Stack Overflow: 14 Comics for Kids

Today’s stack is all about comics for kids: a few are new or upcoming, and a few are a little older, and there are even a couple that are somehow both at the same time. Let’s dive in! These are arranged roughly in order of target audience age.

Fitz and Cleo by Jonathan Stutzman and Heather Fox

Fitz and Cleo are siblings who also happen to be ghosts; this book is a chapter-book comic, divided up into 11 short stories, as they have silly adventures and play with their cat, Mister Boo. (Cleo loves Mister Boo and gets along well; Fitz is a bit more skeptical and Mister Boo responds accordingly.) The stories are cute and have funny endings; most are fairly short at just a couple of pages long. I’ll note that although the formatting looks similar to an easy-reader book, the vocabulary is mixed and very young readers may need a little help with words like “vanquish” and “definitely” and “echinoderm.” (Fitz and Cleo will be available at the end of May.)

Haylee and Comet: A Tale of Cosmic Friendship by Deborah Marcero

This story is about a little girl who makes a wish on a falling star—which actually turns out to be a comet! It turns out they both wished for a friend, and their meeting is the start of their friendship. The book is something between a comic and a picture book, with panels and dialogue bubbles on most pages, but also pages with just narrative text and larger illustrations. It’s also broken up into chapters, though it does feel like one overarching storyline with natural breaks. One of the topics touched on is being honest with your friend when things go wrong—Comet is sad that the plant Haylee gave as a gift wilted and tries to cover it up, so part of the story is about forgiveness and communication. (Haylee and Comet is coming in June.)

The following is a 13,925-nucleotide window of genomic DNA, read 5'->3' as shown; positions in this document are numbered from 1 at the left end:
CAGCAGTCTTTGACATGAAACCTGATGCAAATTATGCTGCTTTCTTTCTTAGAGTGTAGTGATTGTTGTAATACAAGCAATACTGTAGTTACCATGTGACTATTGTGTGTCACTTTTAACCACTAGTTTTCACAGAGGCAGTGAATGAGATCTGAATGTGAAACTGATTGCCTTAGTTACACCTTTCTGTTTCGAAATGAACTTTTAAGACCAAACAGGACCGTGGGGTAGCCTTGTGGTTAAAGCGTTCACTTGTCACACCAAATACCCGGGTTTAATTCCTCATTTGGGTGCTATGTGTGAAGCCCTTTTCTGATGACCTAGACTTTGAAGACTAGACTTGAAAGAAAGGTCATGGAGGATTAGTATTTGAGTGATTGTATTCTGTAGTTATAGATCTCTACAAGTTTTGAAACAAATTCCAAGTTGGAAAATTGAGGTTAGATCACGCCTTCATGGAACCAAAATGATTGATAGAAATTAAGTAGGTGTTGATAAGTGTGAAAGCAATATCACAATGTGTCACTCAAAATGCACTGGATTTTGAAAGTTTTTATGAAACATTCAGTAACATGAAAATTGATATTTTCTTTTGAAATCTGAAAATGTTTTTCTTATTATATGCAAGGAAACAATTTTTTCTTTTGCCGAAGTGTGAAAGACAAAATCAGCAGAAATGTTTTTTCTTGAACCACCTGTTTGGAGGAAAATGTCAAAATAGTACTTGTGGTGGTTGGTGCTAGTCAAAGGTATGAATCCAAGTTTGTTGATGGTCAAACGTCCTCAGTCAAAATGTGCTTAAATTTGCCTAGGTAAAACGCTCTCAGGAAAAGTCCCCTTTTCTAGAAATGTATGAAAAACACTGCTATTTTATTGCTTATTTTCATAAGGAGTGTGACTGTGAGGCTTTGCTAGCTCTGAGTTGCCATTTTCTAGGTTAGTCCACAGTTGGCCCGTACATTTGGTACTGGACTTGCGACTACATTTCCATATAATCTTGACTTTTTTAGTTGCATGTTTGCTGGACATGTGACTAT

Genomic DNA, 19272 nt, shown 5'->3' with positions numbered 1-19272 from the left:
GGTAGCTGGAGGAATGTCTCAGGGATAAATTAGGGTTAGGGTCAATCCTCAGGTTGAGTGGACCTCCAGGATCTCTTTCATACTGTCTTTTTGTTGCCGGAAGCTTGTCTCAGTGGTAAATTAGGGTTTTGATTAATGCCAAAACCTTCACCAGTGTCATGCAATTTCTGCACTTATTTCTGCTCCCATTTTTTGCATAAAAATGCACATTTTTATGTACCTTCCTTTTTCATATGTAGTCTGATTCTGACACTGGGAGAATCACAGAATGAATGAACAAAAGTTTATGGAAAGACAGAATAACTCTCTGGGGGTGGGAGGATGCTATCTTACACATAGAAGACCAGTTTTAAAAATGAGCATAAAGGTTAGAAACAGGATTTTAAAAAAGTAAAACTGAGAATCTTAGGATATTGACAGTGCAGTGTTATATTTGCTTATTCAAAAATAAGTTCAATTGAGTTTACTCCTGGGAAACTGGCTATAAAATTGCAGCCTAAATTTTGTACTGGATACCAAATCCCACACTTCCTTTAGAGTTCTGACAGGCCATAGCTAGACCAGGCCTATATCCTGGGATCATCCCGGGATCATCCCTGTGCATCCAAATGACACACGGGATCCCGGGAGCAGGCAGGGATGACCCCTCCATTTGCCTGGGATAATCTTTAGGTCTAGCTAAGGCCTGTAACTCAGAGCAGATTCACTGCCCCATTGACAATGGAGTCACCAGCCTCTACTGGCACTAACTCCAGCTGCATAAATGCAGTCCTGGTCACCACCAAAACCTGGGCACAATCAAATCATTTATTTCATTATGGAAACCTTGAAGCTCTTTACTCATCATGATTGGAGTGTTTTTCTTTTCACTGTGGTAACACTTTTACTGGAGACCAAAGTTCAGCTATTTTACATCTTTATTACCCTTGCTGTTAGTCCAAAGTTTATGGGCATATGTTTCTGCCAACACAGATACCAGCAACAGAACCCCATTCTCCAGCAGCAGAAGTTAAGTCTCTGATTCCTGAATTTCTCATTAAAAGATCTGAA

Blue, Barry, & Pancakes by Dan Rajai Abdo & Jason Linwood Patterson

Blue, Barry, and Pancakes are best friends: Blue is a worm, Barry is a frog, and Pancakes is a rabbit. When they go to the beach, Barry and Pancakes want to play with Blue’s beach ball, but Blue is worried that something bad might happen to it, which would break up the collection. Well, during a game of keep-away, the ball gets swallowed by a passing whale. What follows is a series of ridiculous adventures as the three friends work to get the ball back, which takes them to outer space, into a volcano, to an unexpected birthday party, and more. In the end, all three learn some important lessons about friendship: Barry and Pancakes are sorry for the trouble they caused, and Blue realizes friendship is more important than a beach ball. (That said, I think the story shows that Blue’s fears were completely justified, and Barry and Pancakes should have respected Blue’s boundaries to begin with.)

InvestiGATORS: Take the Plunge and InvestiGATORS: Off the Hook by John Patrick Green

Take the Plunge and Off the Hook are the second and third books in the InvestiGATORS series, featuring the crime-fighting alligators Mango and Brash. In case you’re new to the series, it’s a very silly spoof of secret agents, kind of like Inspector Gadget but with more reptiles and a whole lot of puns. The books are filled with wordplay and visual gags, and also have a lot of fun with spy-movie tropes.

The gators are constantly working to foil the plots of Crackerdile, a former agent who was turned into a saltine. It’s a bit hard to summarize the plots because there are so many wacky threads that all combine, but Take the Plunge involves a robot that gains the power to combine things and starts making weird hybrids all over town. Meanwhile, Crackerdile has flooded the sewers (thus the title), wreaking all sorts of havoc. And on top of it, Mango and Brash are demoted for making some mistakes, so the B-Team (a pair of badgers) is brought in to replace them. There’s a good bit of potty-related humor in this one, so be warned.